To compare the actor Kathakali and a European actor is as absurd as to compare Beethoven and a type-setter of ditties. The Kathakali actor devotes himself to his art as of his childhood. After eight years, if it is considered to be worthy by it , he becomes actor. But it has fixed wages, no theatre in which to engage; it plays three or four times per month, and in general the representations are free.
It did not see , like the European actor, of his trade. Of what does live it then? It does not have the possibility of exerting another trade, because it devotes several hours of its day to exercises of connection with its art. Quelquesuns become gurus, they open a school and take pupils. Others find what to remain while becoming being useful in the temples. In general, they live all in indigence.
4. The climate most favorable to the stimulation of the subconscious of the actor is created with the course the preparing. The face transfigured by the make-up, the open arms as for an invocation, the actor is let equip by two assistants.
The similarity with the ritual preparing of a prelate of high row is striking. Each part of its costume passed to the actor who it effleure with his face, the guard in his hands a few seconds and concentrates with veneration, before again passing it to its assistants. Each phase of this ceremony is accompanied by mantram, magic religious formulas that the actor repeats in a state of deep concentration .
The most solemn moment is the adjustment of the majestic crown. The actor takes it and requests sound guru to assist it. Then, it raises a last prayer with the divinity and, of a solved gesture, it places it on its head, binds the ribbons which fix it at its neck, and here it is the ready one. It advances towards the scene of a step deformed by the costume, the folded legs, the right head, accompanied by tinkling by the small bells to its ankles.
5. Finally the ceremony takes place of Tiranoku, to lower it curtain.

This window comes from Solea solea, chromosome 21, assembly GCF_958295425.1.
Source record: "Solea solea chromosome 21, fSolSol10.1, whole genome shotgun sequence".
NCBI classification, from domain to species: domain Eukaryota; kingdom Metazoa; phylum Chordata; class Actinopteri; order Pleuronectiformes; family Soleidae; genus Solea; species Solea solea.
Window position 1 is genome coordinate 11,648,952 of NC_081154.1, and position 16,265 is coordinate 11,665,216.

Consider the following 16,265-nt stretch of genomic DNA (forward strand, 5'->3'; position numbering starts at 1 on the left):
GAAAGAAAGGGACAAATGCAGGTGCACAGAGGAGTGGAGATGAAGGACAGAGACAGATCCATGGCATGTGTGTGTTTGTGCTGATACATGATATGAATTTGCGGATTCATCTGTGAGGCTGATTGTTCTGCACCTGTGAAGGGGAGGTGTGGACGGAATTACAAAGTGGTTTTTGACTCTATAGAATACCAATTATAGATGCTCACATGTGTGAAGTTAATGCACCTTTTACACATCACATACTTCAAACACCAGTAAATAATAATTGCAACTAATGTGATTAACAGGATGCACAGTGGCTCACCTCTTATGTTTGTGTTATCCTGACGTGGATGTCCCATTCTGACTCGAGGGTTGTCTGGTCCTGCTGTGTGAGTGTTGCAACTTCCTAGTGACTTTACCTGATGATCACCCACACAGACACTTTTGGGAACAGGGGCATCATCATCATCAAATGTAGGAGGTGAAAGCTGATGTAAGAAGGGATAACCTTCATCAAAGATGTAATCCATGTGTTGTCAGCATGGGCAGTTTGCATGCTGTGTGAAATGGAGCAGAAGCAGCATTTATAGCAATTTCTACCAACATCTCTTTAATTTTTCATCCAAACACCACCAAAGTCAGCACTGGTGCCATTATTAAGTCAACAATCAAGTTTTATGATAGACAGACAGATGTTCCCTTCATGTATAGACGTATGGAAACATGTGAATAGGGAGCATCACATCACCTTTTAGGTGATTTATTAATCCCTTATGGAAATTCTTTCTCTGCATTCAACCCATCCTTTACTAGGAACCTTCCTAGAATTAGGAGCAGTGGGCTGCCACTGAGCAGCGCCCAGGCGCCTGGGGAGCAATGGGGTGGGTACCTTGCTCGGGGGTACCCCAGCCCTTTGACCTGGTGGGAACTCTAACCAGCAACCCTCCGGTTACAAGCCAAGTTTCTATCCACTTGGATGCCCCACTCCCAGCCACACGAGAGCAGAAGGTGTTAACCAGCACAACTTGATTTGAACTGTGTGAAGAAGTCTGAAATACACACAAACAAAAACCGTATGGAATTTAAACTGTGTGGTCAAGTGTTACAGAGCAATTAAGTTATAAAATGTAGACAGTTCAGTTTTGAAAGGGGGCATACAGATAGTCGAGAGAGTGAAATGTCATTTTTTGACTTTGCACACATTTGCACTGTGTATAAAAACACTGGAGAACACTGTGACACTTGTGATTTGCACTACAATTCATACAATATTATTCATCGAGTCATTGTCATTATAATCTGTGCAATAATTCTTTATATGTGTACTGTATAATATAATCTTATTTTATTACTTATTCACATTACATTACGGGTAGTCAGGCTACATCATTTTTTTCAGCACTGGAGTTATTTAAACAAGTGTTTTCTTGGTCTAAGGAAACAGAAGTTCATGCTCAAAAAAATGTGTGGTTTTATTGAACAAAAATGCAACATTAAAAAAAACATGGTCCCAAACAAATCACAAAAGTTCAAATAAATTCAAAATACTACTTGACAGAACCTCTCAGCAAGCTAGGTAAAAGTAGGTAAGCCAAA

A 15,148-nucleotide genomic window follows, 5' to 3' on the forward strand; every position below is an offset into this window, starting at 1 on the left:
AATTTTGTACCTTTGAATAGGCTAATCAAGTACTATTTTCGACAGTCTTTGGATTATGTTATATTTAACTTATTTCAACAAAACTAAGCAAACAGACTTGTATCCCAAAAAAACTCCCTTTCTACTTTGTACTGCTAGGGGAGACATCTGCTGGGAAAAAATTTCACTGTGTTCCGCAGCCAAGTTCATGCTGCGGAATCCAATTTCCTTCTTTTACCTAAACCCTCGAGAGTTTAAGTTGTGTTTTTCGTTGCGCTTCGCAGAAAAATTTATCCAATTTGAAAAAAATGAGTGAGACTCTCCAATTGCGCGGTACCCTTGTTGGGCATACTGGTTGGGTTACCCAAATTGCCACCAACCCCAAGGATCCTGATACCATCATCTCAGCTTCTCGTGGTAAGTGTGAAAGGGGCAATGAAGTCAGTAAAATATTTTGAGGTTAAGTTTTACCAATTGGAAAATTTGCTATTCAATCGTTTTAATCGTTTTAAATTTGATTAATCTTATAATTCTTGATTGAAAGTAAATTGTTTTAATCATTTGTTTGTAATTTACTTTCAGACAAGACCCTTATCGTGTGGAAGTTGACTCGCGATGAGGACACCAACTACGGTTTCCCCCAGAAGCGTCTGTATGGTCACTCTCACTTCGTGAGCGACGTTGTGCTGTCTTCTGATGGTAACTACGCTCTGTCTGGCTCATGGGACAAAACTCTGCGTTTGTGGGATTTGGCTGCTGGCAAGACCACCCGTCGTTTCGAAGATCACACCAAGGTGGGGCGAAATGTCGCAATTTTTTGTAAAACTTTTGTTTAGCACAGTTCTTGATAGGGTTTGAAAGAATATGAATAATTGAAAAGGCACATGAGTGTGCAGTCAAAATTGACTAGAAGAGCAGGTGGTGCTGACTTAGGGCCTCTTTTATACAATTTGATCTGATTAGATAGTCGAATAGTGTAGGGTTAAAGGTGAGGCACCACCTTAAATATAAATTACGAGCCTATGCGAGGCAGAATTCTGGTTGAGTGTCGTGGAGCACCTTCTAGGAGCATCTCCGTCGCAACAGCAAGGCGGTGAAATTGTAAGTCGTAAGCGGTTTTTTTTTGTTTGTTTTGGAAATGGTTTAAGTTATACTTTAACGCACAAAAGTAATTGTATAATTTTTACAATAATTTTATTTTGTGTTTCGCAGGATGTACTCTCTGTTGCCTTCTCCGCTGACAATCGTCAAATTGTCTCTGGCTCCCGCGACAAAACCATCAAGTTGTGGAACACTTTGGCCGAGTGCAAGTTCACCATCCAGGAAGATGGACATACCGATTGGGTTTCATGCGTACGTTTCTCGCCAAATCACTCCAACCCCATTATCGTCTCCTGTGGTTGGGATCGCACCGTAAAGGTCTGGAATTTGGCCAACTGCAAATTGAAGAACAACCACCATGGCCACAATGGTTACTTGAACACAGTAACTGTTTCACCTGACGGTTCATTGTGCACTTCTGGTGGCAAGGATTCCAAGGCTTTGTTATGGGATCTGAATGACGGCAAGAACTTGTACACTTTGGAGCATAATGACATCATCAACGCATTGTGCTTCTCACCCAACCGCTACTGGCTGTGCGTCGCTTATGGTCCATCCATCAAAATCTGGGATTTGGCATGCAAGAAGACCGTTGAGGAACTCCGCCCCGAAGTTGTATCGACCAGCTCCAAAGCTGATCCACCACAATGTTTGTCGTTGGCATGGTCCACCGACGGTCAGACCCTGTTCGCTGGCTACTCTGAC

The actor, on the scene, is hidden behind this great piece of fabric coloured tended by two young people. There behind, it dances on the spot at increasingly fast intervals.
“ The frantic dance supports this split personality by its obsessing rate/rhythm which acts on the nerve centres and awakes with deepest subconscious of the deadened instincts” .
This dance is accompanied by cries and howls apparently without any direction. Or they a hidden direction or layman has?
“In the magic incantatrice, a formula of conspiracy or imprecation has the virtue to bind to the will of that which pronounces it under the ritual conditions (words, incantations, rate/rhythm) the beings and the things in the world of in top and the world of in bottom” .
Besides we know the role of the voice like pure sonority to reach and model certain physical actions. Thus, in certain exercises of the Chinese traditional theatre, the actors reach a state of paroxysm using cries and almost animal howls.
It is useless to ask the actor which point it is conscious of its transformation. When I put this question, I received only evasive answers. They did not have any not conscience really, or wanted they to hide it to me with me, layman?
On this subject, me was told the history of Rowed and Khara.
In the village of Tiru Vilva Mala, as a Hefty fellow, one does not play any more a Kathakali theatre. Several years ago, during a representation, was an artistic tragedy misunderstanding. On the scene, the Khara demon caused large Rama. It scoffed it, insulted it, ridiculed it, praising its own capacity. Khara, in its fury and its rage, seemed ready with all to destroy, it was not more a one actor playing a part, it was the demon him even. Suddenly, on the scene, Rama emerges from the lamp crowned in the form of flash. A few seconds of dazzling and, to the frightened spectators, appeared a corpse, that of lying the Khara actor on the scene. God himself had let himself take by the sincere fury of the provocation.
Let us have considering, on our scenes of Europe, a Gift Juan whose provocation attracted the lightnings of the Divinity, and who could not be raised to greet the public?
(This text was written in 1963, after a stay of the six month old author in India)“The Kathakali theatre”, in Buffooneries (“Theatre of the East, Kathakali, Odissi “), n°9, 1983, pp. 13-59. The photographs were carried out by Eugenio Barba at the time of his stay.
 Balwant Gargi, Tieatr I taniets Indii, Mosccou, 1963. Page 61: “In all the time of his action, the Kathakali actor does not say a word, but its silence is similar with the silence of the yogis, saturated with energies”.
 Of the long feathers, like ornaments of the hairstyles, are also used in the Chinese traditional theatre. Similar with “mobiles”, they underline their vibrations each movement of the actor.
 Sarla Sehgal, The dance in India, New Dehli, 1958, page 24.
 Mr. Bouisson, Magic, its great rites, its history, Paris, 1958, page 87.
 Bharata lyer, Kathakali, London, 1955 pages 25 and 26.
 In the Chinese traditional theatre, the young actors who after several years of drive, are not able to discharge their artistic tasks perfectly, are incorporated in the theatre like deputies of scene, assistants, mechanics.
 L. Chochod, Occultism and Magic in Far East, Paris, 1955. Page 199: “In yoga, the mantram are phonetic combinations whose sonority determines the awakening of certain internal forces of the yogi”.
 Mr. Bouisson, COp. cit., pages 87 and 91.
 Mr. Bouisson, COp. cit., pages 87 and 91.